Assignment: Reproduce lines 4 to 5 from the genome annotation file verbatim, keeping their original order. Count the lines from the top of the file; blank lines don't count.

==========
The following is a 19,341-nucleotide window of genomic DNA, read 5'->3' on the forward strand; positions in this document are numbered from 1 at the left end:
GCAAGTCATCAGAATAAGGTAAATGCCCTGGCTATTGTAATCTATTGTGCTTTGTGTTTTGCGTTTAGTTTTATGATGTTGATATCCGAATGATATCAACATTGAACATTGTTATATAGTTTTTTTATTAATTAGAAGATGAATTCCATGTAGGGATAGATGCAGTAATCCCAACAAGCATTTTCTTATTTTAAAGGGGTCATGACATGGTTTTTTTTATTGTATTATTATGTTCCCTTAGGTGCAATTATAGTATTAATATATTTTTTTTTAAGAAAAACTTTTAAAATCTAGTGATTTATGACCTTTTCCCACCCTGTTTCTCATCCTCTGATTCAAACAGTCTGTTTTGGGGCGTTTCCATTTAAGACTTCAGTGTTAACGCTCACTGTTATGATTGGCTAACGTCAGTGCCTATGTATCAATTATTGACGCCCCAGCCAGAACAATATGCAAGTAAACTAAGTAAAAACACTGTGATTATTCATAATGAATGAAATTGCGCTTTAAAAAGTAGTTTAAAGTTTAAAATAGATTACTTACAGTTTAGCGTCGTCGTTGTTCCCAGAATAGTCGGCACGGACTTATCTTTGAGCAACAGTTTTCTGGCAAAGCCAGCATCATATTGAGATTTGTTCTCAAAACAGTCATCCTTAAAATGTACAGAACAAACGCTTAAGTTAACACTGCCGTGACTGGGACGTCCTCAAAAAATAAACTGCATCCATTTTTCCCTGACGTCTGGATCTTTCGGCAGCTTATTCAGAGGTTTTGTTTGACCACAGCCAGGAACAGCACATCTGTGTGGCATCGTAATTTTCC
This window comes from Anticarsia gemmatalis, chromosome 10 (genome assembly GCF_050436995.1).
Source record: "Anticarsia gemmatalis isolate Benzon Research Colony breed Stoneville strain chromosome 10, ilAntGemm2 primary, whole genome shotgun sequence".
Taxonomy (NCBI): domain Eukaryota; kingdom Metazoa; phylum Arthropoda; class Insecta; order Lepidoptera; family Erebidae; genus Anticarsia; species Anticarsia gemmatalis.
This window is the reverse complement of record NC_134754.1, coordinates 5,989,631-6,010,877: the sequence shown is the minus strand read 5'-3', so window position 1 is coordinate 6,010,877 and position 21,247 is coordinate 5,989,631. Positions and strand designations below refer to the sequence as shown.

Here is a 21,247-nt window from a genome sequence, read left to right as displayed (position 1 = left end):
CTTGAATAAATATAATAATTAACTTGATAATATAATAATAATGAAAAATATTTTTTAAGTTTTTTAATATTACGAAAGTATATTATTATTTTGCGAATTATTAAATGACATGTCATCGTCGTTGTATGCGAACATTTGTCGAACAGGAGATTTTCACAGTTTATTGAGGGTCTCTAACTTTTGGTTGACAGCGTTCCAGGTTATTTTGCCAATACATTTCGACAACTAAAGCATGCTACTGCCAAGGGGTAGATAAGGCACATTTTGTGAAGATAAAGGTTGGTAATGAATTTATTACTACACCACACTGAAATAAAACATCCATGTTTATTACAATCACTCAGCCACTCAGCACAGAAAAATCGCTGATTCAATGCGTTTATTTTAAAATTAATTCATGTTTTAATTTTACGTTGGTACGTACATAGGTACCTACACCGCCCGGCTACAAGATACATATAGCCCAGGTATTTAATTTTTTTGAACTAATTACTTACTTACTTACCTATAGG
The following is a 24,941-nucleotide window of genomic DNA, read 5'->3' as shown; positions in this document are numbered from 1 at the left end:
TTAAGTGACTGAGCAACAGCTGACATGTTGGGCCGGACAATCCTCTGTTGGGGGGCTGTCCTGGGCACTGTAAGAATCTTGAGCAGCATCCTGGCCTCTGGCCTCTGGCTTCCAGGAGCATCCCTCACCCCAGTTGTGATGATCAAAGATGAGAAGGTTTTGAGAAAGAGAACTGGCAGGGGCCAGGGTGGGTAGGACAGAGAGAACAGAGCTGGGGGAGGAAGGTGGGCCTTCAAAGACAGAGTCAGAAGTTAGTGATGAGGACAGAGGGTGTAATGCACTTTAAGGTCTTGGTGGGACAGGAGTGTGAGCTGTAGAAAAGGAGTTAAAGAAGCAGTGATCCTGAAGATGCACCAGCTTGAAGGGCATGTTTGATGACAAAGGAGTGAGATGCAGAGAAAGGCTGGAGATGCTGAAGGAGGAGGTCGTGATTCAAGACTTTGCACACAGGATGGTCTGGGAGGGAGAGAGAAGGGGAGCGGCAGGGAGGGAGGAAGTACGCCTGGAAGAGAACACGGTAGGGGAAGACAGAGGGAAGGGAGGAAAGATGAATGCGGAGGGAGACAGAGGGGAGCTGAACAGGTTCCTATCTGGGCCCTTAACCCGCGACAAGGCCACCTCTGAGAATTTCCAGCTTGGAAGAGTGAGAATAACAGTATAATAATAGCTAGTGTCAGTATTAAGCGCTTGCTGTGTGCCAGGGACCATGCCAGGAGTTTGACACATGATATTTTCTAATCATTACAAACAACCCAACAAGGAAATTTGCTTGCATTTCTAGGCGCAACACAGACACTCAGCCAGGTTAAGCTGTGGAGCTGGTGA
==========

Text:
Source record: "Anticarsia gemmatalis isolate Benzon Research Colony breed Stoneville strain chromosome 10, ilAntGemm2 primary, whole genome shotgun sequence".
Taxonomy (NCBI): domain Eukaryota; kingdom Metazoa; phylum Arthropoda; class Insecta; order Lepidoptera; family Erebidae; genus Anticarsia; species Anticarsia gemmatalis.